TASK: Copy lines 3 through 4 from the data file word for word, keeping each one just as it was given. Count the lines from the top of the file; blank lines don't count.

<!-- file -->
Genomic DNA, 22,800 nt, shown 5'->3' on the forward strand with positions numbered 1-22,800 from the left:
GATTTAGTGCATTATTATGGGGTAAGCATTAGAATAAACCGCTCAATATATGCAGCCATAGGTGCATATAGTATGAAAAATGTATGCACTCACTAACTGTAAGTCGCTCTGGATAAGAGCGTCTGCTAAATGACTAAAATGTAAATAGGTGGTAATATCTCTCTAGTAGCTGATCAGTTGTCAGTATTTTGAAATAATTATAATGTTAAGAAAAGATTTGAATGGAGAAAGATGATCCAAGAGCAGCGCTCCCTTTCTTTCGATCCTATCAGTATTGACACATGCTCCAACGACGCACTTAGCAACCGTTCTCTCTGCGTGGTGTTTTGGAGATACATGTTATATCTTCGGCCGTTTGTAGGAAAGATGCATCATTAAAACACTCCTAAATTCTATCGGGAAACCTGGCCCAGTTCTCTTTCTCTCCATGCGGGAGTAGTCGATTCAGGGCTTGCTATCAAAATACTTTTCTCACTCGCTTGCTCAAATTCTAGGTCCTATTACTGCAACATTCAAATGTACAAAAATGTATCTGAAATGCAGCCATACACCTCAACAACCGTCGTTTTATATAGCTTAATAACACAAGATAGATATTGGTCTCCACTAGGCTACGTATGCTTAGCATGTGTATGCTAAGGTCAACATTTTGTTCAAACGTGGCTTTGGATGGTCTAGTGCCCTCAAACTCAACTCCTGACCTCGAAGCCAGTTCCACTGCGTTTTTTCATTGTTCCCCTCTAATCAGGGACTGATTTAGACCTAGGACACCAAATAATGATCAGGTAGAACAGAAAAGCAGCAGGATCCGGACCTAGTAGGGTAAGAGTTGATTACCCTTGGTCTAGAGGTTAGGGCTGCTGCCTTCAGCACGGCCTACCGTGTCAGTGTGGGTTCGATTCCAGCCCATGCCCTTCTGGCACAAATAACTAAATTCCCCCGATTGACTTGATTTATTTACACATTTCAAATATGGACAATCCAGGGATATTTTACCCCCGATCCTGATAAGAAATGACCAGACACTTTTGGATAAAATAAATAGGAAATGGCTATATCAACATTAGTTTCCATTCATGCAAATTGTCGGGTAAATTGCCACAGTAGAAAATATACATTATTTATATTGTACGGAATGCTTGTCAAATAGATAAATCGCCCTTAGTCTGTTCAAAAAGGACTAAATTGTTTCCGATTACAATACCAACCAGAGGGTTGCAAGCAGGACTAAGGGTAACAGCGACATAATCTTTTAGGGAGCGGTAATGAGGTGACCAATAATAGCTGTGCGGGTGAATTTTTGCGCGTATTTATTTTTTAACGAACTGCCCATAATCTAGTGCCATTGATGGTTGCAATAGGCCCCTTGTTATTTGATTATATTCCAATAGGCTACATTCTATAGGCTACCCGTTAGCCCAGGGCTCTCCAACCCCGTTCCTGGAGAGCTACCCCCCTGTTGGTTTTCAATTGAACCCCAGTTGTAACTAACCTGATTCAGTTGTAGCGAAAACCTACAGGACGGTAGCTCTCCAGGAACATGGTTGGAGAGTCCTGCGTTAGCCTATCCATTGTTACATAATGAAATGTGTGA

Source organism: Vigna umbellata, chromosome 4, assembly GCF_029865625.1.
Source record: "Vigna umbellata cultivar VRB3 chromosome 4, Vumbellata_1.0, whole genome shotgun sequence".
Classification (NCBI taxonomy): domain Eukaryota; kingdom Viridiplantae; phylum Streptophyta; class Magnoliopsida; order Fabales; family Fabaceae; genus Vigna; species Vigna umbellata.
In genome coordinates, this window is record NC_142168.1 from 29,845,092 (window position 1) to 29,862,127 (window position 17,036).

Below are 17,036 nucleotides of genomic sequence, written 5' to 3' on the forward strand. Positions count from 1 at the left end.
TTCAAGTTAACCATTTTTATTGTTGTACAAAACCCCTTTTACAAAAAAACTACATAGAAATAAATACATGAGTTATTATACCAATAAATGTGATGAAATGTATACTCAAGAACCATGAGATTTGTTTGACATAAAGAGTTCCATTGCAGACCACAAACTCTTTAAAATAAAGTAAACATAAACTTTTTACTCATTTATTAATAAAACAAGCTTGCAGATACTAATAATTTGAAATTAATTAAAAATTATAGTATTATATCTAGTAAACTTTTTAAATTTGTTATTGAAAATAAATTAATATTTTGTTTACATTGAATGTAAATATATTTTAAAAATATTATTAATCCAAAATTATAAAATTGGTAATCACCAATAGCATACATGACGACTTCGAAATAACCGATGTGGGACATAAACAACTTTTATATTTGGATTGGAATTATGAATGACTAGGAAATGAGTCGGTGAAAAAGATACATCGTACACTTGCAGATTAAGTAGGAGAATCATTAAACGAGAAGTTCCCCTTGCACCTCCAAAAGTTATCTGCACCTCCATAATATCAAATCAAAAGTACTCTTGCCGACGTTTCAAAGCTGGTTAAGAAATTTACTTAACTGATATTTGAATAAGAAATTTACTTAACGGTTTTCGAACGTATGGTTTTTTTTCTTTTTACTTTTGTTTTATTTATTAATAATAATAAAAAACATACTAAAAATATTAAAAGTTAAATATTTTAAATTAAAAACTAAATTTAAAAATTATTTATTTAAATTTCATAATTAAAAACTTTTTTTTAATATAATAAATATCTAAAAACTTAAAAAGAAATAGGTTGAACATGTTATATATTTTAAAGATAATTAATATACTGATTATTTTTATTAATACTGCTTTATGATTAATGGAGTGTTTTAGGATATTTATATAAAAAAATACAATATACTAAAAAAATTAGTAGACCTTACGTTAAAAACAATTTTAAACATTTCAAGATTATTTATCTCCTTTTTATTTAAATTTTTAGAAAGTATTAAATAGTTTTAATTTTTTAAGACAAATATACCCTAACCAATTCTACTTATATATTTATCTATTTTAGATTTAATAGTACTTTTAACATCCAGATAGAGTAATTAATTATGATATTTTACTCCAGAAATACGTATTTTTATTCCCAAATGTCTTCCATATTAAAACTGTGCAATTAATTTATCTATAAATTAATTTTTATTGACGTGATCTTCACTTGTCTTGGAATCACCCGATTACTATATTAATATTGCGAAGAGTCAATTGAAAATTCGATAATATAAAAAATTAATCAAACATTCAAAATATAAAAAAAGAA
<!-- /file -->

Source organism: Vigna umbellata, chromosome 4, assembly GCF_029865625.1.
Source record: "Vigna umbellata cultivar VRB3 chromosome 4, Vumbellata_1.0, whole genome shotgun sequence".